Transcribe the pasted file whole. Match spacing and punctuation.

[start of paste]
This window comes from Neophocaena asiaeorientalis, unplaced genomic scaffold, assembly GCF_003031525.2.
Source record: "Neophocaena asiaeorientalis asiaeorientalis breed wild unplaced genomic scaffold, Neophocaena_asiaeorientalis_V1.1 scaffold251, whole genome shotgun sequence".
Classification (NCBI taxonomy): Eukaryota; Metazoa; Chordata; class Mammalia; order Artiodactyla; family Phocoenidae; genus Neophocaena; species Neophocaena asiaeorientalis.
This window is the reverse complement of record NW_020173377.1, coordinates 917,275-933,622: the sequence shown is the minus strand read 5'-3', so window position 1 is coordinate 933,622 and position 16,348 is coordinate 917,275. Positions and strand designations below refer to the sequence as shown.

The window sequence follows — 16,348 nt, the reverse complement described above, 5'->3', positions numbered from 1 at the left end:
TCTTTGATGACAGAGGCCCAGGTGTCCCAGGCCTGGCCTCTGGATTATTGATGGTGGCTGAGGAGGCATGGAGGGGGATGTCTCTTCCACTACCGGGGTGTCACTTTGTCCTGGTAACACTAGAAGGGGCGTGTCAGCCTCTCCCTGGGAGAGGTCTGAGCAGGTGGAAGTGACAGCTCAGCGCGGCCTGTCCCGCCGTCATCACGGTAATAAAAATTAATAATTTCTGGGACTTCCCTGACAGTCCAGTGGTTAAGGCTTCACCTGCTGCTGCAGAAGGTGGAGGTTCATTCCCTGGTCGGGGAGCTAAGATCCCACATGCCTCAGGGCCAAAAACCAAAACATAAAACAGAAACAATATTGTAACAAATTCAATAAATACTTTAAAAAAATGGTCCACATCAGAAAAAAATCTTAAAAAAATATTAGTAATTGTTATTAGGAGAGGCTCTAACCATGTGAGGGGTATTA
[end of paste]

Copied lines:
This window comes from Neophocaena asiaeorientalis, unplaced genomic scaffold, assembly GCF_003031525.2.
Source record: "Neophocaena asiaeorientalis asiaeorientalis breed wild unplaced genomic scaffold, Neophocaena_asiaeorientalis_V1.1 scaffold251, whole genome shotgun sequence".
Classification (NCBI taxonomy): Eukaryota; Metazoa; Chordata; class Mammalia; order Artiodactyla; family Phocoenidae; genus Neophocaena; species Neophocaena asiaeorientalis.
This window is the reverse complement of record NW_020173377.1, coordinates 917,275-933,622: the sequence shown is the minus strand read 5'-3', so window position 1 is coordinate 933,622 and position 16,348 is coordinate 917,275. Positions and strand designations below refer to the sequence as shown.

The window sequence follows — 16,348 nt, the reverse complement described above, 5'->3', positions numbered from 1 at the left end:
TCTTTGATGACAGAGGCCCAGGTGTCCCAGGCCTGGCCTCTGGATTATTGATGGTGGCTGAGGAGGCATGGAGGGGGATGTCTCTTCCACTACCGGGGTGTCACTTTGTCCTGGTAACACTAGAAGGGGCGTGTCAGCCTCTCCCTGGGAGAGGTCTGAGCAGGTGGAAGTGACAGCTCAGCGCGGCCTGTCCCGCCGTCATCACGGTAATAAAAATTAATAATTTCTGGGACTTCCCTGACAGTCCAGTGGTTAAGGCTTCACCTGCTGCTGCAGAAGGTGGAGGTTCATTCCCTGGTCGGGGAGCTAAGATCCCACATGCCTCAGGGCCAAAAACCAAAACATAAAACAGAAACAATATTGTAACAAATTCAATAAATACTTTAAAAAAATGGTCCACATCAGAAAAAAATCTTAAAAAAATATTAGTAATTGTTATTAGGAGAGGCTCTAACCATGTGAGGGGTATTA